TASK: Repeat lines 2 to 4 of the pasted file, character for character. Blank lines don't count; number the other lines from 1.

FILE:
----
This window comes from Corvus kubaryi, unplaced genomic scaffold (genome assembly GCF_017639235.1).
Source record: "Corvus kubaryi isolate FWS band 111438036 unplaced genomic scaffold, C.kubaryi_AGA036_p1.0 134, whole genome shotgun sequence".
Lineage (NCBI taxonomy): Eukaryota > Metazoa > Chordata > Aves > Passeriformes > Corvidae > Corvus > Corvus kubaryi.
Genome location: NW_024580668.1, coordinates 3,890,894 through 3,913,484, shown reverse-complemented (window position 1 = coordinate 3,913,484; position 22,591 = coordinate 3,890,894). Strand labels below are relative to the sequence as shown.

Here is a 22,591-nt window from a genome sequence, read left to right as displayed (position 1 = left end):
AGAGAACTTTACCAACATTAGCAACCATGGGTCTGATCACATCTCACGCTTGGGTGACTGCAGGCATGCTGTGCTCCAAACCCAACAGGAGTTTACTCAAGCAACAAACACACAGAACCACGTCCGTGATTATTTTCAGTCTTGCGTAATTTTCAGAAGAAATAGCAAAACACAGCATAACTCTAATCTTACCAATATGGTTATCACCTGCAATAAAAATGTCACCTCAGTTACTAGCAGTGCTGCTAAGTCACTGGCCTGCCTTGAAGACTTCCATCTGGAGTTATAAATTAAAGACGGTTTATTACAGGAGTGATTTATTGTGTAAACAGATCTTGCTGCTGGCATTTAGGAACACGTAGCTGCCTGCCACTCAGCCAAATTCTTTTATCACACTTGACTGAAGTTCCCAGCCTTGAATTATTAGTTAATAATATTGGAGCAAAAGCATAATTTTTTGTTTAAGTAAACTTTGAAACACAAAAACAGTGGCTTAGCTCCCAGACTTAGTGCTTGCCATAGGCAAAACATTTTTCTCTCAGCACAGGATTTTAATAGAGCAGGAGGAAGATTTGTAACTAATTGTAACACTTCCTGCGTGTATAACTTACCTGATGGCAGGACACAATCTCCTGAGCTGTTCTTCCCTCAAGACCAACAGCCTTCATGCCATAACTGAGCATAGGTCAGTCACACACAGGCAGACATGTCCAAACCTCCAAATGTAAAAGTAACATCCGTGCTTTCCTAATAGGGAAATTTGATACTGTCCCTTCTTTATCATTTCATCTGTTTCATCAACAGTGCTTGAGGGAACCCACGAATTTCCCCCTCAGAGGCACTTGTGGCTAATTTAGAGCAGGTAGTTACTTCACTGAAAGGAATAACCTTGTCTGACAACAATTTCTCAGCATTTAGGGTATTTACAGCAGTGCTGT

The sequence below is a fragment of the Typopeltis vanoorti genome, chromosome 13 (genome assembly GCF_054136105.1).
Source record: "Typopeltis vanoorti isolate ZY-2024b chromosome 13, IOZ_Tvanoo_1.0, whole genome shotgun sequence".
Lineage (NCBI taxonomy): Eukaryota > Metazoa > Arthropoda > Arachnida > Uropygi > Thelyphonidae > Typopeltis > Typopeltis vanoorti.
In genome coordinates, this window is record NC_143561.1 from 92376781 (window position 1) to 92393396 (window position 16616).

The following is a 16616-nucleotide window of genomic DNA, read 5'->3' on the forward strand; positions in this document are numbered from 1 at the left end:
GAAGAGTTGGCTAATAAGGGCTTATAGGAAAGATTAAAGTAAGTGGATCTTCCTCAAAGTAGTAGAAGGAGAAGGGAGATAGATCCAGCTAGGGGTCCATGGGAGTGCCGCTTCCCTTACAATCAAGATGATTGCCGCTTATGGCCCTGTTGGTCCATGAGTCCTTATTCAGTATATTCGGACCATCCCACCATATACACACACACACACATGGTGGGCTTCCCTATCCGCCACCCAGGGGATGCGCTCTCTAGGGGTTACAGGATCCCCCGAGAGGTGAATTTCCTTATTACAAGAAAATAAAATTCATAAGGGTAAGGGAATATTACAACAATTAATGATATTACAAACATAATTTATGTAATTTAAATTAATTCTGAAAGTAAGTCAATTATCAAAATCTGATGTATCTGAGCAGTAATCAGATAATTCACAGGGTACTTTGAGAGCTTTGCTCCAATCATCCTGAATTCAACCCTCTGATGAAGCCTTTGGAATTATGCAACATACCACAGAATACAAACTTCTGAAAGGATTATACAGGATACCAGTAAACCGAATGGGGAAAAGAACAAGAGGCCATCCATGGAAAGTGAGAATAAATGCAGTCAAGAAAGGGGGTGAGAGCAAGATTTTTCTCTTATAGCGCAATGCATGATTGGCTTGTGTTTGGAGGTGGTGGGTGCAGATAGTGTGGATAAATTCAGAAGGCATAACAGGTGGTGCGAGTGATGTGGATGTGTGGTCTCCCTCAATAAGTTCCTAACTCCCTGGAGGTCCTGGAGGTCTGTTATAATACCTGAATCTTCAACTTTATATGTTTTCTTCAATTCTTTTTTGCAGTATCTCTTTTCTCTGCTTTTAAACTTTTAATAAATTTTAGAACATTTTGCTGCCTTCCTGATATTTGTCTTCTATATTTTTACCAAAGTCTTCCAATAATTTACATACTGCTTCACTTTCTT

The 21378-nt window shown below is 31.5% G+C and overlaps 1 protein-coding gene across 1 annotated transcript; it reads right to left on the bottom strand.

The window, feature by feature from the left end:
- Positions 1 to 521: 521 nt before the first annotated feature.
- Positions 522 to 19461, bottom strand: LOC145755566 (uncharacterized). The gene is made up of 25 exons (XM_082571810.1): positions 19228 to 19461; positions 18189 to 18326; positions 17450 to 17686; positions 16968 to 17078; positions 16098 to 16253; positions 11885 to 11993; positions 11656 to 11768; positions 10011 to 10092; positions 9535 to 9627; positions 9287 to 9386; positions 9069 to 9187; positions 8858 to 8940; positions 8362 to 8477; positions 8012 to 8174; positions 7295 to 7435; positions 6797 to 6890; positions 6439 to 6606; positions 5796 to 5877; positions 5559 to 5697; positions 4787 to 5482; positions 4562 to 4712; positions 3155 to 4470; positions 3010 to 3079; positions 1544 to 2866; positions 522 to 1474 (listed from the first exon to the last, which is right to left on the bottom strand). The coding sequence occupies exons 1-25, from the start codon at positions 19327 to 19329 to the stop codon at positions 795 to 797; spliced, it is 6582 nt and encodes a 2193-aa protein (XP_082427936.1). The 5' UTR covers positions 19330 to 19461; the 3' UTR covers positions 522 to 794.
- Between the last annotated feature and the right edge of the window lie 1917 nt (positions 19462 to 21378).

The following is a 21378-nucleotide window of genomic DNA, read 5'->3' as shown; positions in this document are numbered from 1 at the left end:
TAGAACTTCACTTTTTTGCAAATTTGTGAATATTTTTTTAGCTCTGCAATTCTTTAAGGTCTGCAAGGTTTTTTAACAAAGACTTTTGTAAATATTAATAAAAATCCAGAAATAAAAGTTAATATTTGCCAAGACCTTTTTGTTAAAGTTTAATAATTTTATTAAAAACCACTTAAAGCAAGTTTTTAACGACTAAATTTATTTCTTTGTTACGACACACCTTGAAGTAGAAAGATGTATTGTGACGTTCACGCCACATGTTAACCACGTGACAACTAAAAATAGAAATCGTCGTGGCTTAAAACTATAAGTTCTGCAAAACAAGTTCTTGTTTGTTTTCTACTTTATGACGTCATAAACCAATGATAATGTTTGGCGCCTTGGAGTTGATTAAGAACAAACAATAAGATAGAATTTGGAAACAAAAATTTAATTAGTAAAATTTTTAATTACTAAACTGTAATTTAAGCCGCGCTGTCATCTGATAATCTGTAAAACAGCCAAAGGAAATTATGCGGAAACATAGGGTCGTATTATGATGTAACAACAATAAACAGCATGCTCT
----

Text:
Source record: "Corvus kubaryi isolate FWS band 111438036 unplaced genomic scaffold, C.kubaryi_AGA036_p1.0 134, whole genome shotgun sequence".
Lineage (NCBI taxonomy): Eukaryota > Metazoa > Chordata > Aves > Passeriformes > Corvidae > Corvus > Corvus kubaryi.
Genome location: NW_024580668.1, coordinates 3,890,894 through 3,913,484, shown reverse-complemented (window position 1 = coordinate 3,913,484; position 22,591 = coordinate 3,890,894). Strand labels below are relative to the sequence as shown.